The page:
Institute of Petroleum Engineering

Centre for Gas Hydrate Research Publications



Abstract 127
Gas Hydrates: Source of Energy or a Serious Problem to the Oil and Gas Industry
Masoudi, R., and Tohidi, B.
4th Iranian National Congress on Energy and Economy, Tehran, Iran, 28 Feb to 1st March (2005).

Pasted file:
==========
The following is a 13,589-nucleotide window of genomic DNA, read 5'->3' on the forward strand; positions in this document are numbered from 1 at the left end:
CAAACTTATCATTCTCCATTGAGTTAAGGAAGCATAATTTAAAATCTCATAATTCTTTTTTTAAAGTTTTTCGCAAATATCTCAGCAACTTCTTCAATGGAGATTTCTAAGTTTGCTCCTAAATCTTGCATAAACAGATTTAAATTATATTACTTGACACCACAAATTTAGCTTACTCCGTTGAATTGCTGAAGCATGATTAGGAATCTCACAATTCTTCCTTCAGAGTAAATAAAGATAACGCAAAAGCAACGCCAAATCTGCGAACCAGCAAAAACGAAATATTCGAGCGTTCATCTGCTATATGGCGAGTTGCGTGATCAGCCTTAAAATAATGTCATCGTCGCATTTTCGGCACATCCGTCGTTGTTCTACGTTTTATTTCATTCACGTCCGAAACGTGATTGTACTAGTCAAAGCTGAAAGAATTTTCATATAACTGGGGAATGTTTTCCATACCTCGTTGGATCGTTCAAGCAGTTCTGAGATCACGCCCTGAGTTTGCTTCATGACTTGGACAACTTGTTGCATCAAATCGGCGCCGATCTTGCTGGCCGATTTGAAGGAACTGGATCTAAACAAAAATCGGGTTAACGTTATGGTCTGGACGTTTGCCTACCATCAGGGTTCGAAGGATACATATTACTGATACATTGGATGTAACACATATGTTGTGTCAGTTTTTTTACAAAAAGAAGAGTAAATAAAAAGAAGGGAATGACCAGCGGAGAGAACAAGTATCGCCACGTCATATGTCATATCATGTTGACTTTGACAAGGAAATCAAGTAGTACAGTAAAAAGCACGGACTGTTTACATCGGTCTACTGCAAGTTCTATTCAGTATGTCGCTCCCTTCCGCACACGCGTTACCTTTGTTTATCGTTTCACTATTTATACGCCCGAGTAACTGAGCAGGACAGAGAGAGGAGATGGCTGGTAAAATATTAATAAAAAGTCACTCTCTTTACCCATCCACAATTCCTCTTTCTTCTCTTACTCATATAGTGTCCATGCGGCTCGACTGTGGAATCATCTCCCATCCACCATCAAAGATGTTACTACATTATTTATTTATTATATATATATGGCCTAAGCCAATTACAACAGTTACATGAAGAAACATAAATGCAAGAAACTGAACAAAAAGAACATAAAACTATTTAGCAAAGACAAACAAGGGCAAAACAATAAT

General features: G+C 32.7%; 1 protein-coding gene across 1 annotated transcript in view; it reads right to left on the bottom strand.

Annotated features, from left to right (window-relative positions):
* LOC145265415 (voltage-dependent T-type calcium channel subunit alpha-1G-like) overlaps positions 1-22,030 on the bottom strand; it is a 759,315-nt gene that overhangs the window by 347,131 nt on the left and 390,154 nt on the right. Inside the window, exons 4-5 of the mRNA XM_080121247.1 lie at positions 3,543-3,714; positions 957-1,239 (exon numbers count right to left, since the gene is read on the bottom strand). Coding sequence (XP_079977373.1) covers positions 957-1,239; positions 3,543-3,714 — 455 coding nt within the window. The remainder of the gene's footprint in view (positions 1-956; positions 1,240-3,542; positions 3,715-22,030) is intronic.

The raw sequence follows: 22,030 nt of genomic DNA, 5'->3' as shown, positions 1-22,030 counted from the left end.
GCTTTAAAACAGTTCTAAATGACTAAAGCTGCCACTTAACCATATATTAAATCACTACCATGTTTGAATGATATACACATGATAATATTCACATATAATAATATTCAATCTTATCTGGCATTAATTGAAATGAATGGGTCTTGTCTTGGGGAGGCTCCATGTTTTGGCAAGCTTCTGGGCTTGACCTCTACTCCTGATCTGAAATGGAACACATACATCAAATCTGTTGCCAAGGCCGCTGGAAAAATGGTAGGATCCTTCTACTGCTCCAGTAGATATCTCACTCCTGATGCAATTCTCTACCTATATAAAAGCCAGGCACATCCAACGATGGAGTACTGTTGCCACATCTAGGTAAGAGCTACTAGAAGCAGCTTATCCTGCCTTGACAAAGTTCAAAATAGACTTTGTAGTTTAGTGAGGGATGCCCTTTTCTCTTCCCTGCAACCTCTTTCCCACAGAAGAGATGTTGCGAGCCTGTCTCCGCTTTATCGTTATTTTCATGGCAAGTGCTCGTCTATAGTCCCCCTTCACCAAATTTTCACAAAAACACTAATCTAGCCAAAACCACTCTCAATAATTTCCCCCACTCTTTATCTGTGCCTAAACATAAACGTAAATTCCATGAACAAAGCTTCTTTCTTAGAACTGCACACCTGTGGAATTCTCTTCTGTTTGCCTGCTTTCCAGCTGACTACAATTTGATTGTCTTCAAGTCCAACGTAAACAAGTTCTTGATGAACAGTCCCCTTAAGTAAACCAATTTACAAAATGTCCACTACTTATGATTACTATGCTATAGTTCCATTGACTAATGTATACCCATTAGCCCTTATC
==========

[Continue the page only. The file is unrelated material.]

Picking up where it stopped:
In gas and petroleum exploration and production operations, gas hydrates, clathrates, pose a serious economic and safety concern. Low seabed temperatures combined with high fluid pressures promote formation of clathrates in reservoir hydrocarbon-water fluid mixtures. Hydrates can make costly and dangerous blockages in the oil and gas pipelines, subsea transfer lines, and surface separation facilities. It is speculated that, in some parts of Iran in particular in the Caspian Sea, the naturally formed hydrates in marine sediments (and possibility of hydrate formation during offshore drilling) are a very important concerns to any exploration and production operations in such area. Although hydrate formation can pose serious flow assurance problems in oil and gas industry, gas hydrates have great potential for positive applications as sources of energy -� turning a long-standing problem into a potential benefit. Two important properties of hydrates are their very high gas to solid ratio, 1m3 of hydrate may contain up to 175m3 of gas (at standard conditions), and self preservation effects which make them feasible to be transported at atmospheric pressure. They thus present a novel means for gas storage, transportation and delivery, with consequent potential applications in a wide variety of areas, including exploitation of remote gas fields, natural gas processing, capturing associated gas, CO2 mitigation/sequestration, desalination and water treatment, volatile organic compounds (VOC) recovery, etc. In this communication, we give an extensive overview on the challenges and opportunities which gas hydrates make to the oil and gas industry in Iran. This will include various strategies for hydrate formation and prevention scenarios with particular emphasize on this issue in Caspian Sea (Tohidi et al., 2003; Masoudi et al., 2004). In addition, the feasibility of gas capturing in form of hydrate, as a source of energy which is formally called gas-to-solid technology, is discussed and compared to other alternatives such as CNG and LNG for application of gas storage and transportation. For this purpose the preliminarily promising results of series of tests carried out on natural gas hydrate formation/production is presented along with an evaluation of its preservation effect at atmospheric pressure.